Christopher
Stoll

Ancient Meads: Mr. Masillon's Metheglin

Ancient Meads: Mr. Masillon's Metheglin

In this series we create modern interpretations of ancient meads. This time we will look at a circa 1660 metheglin recipe from Belgium. The original recipe says that hops can be used to help preserve the mead, and we will be making that miodomel (mead with hops) version. We are going to use Saaz hops, which we hope will help bridge the mildness of the mead with the spiciness of the clove and ginger. Our one gallon interpretation uses SafAle BE-256 yeast, paying homage to the original recipe’s Belgian roots. The original and modern interpretations are below, if you are up to it.


Changing Dev Stacks: Ruby on Rails to Elm on Feathers

Changing Dev Stacks: Ruby on Rails to Elm on Feathers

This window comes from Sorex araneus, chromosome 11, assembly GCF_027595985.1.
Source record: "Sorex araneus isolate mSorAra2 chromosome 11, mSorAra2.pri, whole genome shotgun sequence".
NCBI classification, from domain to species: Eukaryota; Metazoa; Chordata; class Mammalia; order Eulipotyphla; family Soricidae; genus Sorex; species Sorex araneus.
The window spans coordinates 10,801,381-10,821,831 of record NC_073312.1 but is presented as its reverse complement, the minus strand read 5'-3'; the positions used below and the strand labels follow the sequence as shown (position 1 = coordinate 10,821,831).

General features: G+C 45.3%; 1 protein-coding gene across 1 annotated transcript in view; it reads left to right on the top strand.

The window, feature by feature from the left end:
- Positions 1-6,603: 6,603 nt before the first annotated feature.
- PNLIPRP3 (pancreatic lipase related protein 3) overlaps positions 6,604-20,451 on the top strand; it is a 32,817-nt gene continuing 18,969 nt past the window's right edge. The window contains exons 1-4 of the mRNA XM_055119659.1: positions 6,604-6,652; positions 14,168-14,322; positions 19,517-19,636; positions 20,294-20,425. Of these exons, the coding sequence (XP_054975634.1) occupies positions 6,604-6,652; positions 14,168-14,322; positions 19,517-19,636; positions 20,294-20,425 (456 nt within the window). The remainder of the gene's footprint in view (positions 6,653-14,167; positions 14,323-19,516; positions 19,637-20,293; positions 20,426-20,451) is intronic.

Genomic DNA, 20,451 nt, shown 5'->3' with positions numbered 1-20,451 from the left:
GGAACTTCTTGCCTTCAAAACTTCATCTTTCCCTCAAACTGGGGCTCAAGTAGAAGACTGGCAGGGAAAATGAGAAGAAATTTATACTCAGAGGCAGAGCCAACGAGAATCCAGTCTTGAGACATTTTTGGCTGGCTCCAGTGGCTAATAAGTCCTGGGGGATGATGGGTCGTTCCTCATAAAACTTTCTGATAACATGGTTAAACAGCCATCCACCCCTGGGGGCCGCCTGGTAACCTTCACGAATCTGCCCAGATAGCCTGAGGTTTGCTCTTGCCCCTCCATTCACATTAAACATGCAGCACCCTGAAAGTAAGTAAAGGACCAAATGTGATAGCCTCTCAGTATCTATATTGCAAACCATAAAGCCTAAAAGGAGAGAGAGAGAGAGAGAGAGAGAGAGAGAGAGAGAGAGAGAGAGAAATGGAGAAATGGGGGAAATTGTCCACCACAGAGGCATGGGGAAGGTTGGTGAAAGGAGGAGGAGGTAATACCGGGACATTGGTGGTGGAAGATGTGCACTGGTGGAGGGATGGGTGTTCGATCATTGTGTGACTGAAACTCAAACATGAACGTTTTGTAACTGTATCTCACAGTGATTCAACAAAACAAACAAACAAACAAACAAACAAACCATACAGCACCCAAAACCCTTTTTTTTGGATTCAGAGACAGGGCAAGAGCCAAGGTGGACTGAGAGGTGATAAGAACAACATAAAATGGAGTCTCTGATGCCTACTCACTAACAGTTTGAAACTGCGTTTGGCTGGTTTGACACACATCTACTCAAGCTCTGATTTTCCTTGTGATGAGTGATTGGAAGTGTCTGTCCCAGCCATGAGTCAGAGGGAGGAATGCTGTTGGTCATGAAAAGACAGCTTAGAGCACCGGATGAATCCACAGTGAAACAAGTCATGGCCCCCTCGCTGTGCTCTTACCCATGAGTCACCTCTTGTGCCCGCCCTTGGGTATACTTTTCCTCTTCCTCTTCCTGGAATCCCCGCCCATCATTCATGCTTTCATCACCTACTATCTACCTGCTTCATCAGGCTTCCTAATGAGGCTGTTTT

From the fourth quarter of 2017 through the first half of 2018 I was almost exclusively creating Ruby on Rails applications. After the excitement of mastering a new toolset wore off, I started to feel that I was working on a dated platform. There’s nothing inherently bad about Ruby on Rails, it is a time-tested and validated approach for creating reliable monolithic web applications. But, having just previously worked at a shop where we figured out how to build actual microservices, building monolithic applications simply felt dated.

I certainly wasn’t going to use microservices out of the gate for my side projects, but I at least wanted to abstract the presentation layer from the data access layer. So, I needed a set of tools which made creating SPAs (single page applications) and APIs as easily as it was to create views and models with Rails. Where I landed isn’t quite as easy, but it is fairly enjoyable, and I really don’t even know what I’m doing yet. The stack I landed on was Elm for the front end and, for now, FeathersJS for the backend.